UFC strawweight contender Rose Namajunas said recently that communism is a motivating factor for her in the upcoming UFC 261 bout against Zhang Weili, UFC's only champion from China. Namajunas, whose family is from Lithuania, told an outlet that she has drawn inspiration from the documentary The Other Dream Team, and that the movie is a reminder of an anti-communism expression coined during the Cold War: "better dead than red."
Namajunas' comments sparked outrage in the media, the same media that refuses to question the NBA's business relations with the Communist Party of China. This surprises no one. Because it doesn't fit commonly used talking points originated by LeBron James, this is where the sports media draws the line with the mixture of politics and sports:
What is surprising, however, is seeing an athlete push back and refuse to apologize.
"If you're confused about any of my opinions, you can watch the documentary and you could get a good idea as to what my family had to go through, the reason I'm in the United States today, the reason that I do mixed martial arts, all of that stuff," Namajunas said Wednesday when Ariel Helwani asked her about the comments. "I'd probably have a really different life if it wasn't for everything in that documentary, how Lithuanians had to struggle with communism oppression.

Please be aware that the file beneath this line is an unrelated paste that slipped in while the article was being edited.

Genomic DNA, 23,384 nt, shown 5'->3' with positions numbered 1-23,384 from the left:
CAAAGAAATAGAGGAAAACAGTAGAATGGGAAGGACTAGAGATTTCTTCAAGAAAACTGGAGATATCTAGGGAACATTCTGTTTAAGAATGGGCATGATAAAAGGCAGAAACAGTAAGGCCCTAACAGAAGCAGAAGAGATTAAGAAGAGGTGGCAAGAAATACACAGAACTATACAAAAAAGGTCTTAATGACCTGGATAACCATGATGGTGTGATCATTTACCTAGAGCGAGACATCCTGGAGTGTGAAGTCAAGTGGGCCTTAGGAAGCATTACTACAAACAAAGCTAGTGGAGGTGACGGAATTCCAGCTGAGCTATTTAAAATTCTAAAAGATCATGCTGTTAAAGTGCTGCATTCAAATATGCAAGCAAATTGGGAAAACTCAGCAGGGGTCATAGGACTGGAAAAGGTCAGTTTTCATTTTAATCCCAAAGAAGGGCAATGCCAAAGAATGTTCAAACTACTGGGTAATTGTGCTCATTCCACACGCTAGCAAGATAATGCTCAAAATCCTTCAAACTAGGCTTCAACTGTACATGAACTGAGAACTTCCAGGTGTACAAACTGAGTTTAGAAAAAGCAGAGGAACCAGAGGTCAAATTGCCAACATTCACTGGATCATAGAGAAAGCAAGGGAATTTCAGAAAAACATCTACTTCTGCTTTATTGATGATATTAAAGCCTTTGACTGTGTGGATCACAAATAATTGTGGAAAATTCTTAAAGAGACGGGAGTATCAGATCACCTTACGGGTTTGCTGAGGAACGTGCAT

"The reason that I brought it up and that I referenced it is because the reporter suggested I had animosity toward past opponents, and that's what maybe caused some motivation in those fights, and in this one there's no animosity so maybe there's a lack of motivation. But that couldn't be further from the truth."
According to Fox, Namajunas' parents escaped communist rule in Europe.
Namajunas did say initially that "Weili is red." That part could've been left out. Zhang Weili was born in China, that doesn't mean she supports communism.
Namajunas did clarify, saying Weili is the opponent and it's not personal. "She is just the person standing in the way of my dream. Namajunas went on to say Weili's background is why she fights, and she fights "for freedom."
"Better red than dead" and "better dead than red" -- the one Namajunas used -- were dueling slogans used during the Cold War. In essence, the slogans are opposite answers to the question of whether it's better to be dead than a communist. There are better ways to make an anti-communism statement than the phrase Namajunas used, which can be spun in different directions. That said, if you read and listen to Namajunas, she's a passionate fighter who doesn't support communism. She should not apologize for that.
As for the media complaining about injecting politics into sports, they are dishonest partisans. Now, mixing the two is wrong?